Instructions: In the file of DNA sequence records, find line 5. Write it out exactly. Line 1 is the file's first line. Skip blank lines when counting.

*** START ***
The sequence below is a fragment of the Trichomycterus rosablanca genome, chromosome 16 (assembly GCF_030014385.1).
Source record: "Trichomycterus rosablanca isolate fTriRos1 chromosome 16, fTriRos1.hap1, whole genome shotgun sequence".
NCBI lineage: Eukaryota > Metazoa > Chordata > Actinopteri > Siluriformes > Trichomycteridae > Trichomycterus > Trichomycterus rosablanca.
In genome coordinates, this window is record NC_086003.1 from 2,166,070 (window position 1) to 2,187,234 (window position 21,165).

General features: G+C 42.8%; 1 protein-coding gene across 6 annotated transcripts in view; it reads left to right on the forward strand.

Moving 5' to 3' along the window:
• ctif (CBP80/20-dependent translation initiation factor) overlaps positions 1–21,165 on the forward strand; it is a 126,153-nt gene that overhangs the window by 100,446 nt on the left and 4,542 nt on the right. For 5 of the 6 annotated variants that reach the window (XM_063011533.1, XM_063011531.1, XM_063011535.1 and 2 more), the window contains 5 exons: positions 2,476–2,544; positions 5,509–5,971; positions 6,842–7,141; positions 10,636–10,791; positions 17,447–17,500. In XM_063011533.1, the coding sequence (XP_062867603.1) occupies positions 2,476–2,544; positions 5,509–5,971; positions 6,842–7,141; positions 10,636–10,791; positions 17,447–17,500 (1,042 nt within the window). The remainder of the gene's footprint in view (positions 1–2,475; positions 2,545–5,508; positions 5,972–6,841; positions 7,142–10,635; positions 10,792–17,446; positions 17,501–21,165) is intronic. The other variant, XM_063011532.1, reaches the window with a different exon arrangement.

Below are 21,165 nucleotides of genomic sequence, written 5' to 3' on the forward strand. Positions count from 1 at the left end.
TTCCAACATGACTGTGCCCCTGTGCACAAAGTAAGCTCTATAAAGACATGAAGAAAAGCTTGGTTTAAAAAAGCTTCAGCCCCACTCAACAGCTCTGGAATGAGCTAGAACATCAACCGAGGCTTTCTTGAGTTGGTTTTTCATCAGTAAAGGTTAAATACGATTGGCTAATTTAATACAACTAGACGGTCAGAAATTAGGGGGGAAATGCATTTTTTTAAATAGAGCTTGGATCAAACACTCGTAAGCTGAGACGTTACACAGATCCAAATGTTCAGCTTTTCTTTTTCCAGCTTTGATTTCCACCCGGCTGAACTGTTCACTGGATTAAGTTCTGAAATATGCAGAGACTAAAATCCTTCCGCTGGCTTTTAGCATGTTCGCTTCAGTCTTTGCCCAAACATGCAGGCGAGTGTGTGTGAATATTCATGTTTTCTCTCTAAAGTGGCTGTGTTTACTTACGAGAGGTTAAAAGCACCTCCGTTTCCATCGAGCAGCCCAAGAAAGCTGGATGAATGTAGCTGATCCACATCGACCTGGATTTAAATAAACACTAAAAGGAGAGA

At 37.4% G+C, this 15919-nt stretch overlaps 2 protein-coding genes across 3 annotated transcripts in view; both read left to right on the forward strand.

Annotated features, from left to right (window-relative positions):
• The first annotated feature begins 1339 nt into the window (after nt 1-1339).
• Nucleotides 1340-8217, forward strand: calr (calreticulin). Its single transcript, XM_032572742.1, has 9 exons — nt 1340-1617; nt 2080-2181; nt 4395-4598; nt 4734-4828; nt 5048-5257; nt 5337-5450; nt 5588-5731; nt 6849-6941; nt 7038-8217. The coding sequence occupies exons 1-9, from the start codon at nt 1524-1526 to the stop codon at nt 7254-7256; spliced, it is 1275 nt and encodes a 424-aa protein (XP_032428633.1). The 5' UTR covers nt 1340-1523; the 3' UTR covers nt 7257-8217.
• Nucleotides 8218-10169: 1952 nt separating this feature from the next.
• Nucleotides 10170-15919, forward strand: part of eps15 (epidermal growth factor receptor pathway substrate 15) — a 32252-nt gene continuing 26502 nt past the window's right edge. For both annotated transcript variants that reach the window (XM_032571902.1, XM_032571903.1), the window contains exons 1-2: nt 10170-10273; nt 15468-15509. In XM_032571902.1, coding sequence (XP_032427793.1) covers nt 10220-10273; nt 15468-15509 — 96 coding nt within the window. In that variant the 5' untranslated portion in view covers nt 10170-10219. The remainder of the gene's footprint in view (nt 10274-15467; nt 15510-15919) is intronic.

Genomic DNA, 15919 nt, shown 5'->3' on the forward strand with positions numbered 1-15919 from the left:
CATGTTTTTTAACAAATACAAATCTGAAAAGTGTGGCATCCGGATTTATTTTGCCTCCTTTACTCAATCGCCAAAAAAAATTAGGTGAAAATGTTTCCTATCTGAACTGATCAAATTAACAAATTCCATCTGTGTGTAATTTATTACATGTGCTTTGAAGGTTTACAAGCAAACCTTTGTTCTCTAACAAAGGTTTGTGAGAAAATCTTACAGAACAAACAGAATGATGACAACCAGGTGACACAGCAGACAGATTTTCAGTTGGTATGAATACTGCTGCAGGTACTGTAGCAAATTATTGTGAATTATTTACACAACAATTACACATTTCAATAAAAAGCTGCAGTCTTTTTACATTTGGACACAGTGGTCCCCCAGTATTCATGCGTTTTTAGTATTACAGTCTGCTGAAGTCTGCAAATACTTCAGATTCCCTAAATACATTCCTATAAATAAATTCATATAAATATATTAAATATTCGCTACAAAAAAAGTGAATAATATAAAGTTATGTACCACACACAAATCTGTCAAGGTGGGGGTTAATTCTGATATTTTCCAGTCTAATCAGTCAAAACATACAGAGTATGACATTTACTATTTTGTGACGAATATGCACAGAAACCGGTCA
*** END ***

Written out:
General features: G+C 42.8%; 1 protein-coding gene across 6 annotated transcripts in view; it reads left to right on the forward strand.